A person experiences vasoconstriction when they have narrowed blood vessels. When vasoconstriction occurs, blood flow slows down or becomes blocked.
It is usually a warning of a health problem that requires serious attention.
Vasoconstriction is an important process in the human body. Stops bleeding and retains heat. On a larger scale, it is a mechanism by which the body regulates and preserves blood pressure .
When the blood vessels constrict, the skin will turn pale due to reduced blood flow and the body will cool down. If vasoconstriction continues for a long time, it can cause serious side effects.
Vasoconstriction can be mild or it can be severe. There are physical and psychological conditions that can lead to vasoconstriction. It is also important to know that there are medications that can cause vasoconstriction, including cough and cold medications.
What can cause vasoconstriction or constricted blood vessels?
Now that we’ve discussed what vasoconstriction is, let’s get straight to the causes. The truth is, there are many different factors that can contribute to vasoconstriction. Vasoconstriction and blood pressure are closely related.
As the blood vessels constrict, the blood flow changes, which can lead to an increase in blood pressure. If the narrowing continues, it could lead to chronic high blood pressure, which is a risk factor for heart attack and stroke .
Caffeinated foods and drinks: Coffee, tea, soda, and chocolate can actually narrow your blood vessels. While a little caffeine usually doesn’t harm a person, too much caffeine can lead to vasoconstriction.
Salt – Sodium causes water retention and water retention increases the volume of blood in the system which has the potential to constrict the vessels. People who eat a high-salt diet are prone to vasoconstriction. Avoiding processed foods is one way to reduce sodium.
High cholesterol : Foods that contain saturated and trans fats have a negative impact on blood circulation, so it is best to select foods with healthy cholesterol if you want to avoid vasoconstriction.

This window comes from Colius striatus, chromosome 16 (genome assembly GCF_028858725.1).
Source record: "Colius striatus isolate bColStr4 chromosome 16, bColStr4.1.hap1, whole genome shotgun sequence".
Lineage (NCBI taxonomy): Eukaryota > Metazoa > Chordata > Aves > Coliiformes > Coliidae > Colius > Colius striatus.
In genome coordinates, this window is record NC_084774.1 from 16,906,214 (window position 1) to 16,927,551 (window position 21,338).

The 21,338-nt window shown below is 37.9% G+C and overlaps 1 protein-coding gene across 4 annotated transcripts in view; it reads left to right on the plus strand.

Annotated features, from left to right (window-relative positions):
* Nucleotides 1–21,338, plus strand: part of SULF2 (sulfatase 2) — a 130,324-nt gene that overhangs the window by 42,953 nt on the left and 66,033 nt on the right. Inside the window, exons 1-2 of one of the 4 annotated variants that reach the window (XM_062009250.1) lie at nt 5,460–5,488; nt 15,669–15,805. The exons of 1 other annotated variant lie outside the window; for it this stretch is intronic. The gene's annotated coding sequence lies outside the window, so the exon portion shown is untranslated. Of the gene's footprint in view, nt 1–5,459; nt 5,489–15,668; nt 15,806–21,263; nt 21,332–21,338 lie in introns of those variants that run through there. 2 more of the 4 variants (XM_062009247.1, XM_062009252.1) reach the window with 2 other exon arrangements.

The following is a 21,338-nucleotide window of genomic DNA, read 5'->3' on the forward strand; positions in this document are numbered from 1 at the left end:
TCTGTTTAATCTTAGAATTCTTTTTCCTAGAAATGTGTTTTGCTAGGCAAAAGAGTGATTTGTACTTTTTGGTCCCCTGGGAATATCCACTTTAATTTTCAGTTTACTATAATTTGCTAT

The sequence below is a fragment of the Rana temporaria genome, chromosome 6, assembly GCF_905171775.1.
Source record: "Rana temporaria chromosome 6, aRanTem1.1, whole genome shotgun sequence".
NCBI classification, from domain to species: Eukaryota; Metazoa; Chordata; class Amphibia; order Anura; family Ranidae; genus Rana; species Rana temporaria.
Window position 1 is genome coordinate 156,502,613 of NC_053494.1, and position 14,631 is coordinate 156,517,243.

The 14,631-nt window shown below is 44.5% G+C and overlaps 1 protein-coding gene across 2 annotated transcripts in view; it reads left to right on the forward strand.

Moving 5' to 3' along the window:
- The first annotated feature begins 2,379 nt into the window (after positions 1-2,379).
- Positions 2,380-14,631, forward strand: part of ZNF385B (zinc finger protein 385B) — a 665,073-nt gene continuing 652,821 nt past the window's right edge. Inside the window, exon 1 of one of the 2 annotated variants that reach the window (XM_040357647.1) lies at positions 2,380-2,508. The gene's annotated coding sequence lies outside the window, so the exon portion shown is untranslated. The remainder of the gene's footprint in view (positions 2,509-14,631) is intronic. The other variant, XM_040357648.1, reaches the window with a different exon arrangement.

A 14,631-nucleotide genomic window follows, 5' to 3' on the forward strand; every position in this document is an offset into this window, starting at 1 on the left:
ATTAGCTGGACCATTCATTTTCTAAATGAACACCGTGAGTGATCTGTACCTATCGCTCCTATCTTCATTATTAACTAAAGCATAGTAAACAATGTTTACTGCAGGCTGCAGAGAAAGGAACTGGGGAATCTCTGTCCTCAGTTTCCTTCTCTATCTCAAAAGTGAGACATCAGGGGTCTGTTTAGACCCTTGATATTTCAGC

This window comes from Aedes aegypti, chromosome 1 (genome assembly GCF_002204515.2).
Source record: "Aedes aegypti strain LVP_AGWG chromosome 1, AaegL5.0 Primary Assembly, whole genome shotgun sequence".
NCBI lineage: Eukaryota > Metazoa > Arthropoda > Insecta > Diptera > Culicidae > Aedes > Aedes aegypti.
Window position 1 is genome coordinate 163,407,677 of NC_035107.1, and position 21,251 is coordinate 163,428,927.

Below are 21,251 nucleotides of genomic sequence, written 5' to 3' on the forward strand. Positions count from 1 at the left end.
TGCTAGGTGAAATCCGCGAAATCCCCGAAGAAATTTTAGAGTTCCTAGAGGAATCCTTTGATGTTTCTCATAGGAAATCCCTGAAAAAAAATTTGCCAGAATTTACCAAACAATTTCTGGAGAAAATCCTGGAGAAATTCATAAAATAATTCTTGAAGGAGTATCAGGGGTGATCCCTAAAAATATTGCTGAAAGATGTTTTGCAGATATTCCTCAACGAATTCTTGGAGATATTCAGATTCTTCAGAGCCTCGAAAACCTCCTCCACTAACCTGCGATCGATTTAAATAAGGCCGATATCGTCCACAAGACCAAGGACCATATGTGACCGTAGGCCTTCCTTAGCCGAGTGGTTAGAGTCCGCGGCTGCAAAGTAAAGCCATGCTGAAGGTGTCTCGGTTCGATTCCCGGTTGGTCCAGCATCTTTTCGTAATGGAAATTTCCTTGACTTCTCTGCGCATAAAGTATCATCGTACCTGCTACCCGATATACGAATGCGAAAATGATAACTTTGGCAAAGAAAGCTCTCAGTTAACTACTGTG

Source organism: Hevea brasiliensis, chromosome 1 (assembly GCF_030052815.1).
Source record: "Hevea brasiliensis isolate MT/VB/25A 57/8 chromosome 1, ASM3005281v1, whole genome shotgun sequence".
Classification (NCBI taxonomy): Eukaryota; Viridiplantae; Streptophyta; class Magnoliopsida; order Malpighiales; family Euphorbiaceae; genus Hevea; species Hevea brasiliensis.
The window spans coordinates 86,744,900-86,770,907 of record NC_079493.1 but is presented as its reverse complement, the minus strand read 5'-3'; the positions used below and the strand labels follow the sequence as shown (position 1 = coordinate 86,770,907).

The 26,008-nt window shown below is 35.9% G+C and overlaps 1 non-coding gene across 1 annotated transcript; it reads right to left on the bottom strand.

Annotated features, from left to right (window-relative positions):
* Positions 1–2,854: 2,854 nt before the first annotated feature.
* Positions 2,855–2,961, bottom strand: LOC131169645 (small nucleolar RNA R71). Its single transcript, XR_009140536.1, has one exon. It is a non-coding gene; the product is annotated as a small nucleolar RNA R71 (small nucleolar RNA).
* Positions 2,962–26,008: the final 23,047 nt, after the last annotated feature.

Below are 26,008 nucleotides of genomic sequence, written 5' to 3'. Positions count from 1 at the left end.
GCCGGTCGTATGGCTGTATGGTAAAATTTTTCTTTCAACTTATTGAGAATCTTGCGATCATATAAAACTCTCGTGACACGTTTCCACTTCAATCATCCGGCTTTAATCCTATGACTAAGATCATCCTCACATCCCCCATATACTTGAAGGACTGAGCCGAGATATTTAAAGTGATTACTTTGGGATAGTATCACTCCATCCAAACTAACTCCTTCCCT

Refined carbohydrates : Eating foods that raise glucose levels can cause vasoconstriction. White bread and white pasta are examples. Complex carbohydrates, such as whole grains, vegetables, and fruits, can help you avoid blood vessel congestion.
Stress and Anxiety : Research shows that stress can affect blood vessels.
A sedentary lifestyle can also put people at higher risk for vasoconstriction. The same goes for substance abuse, including illegal drugs. Next, we look at medications and substances that can cause vasoconstriction.
- Alcohol (moderate consumption).
- MSG (monosodium glutamate).
- Stimulant drugs.
- Tyramine (Natural substance in food).
- Sympathomimetics (used to treat hypotension).
- Vasopressin analogs (used to treat low levels of sodium in the blood).
There may be cases where an underlying health problem is causing the vasoconstriction, including some of the health conditions listed below:
Raynaud’s disease: small narrow arteries that limit blood supply to the skin.
Buerger’s disease: swelling and inflammation of the blood vessels.
Those who suffer from migraine : severe headache, accompanied by nausea and vision problems.
Post-traumatic dystrophy: pain, swelling and vasomotor dysfunction of a limb.
Inflammatory diseases : conditions that involve severe inflammation.
When we think of vasoconstriction, we must also consider the RCVS. CRVS stands for reversible cerebral vasoconstriction syndrome. It is a group of disorders that includes severe headaches and narrowing of the blood vessels in the brain.
Although RCVS can be reversed and many patients are known to recover within a few months, the diagnosis is often missed.
RCVS occurs when there is persistent vasoconstriction and as a result, blood flow and oxygen supply are reduced to the affected area of the body. When the constriction of the blood vessels of the brain occurs, it is known as cerebral vasoconstriction .
RCVS can lead to serious complications when it is not quickly diagnosed and treated. Stroke is a potential complication.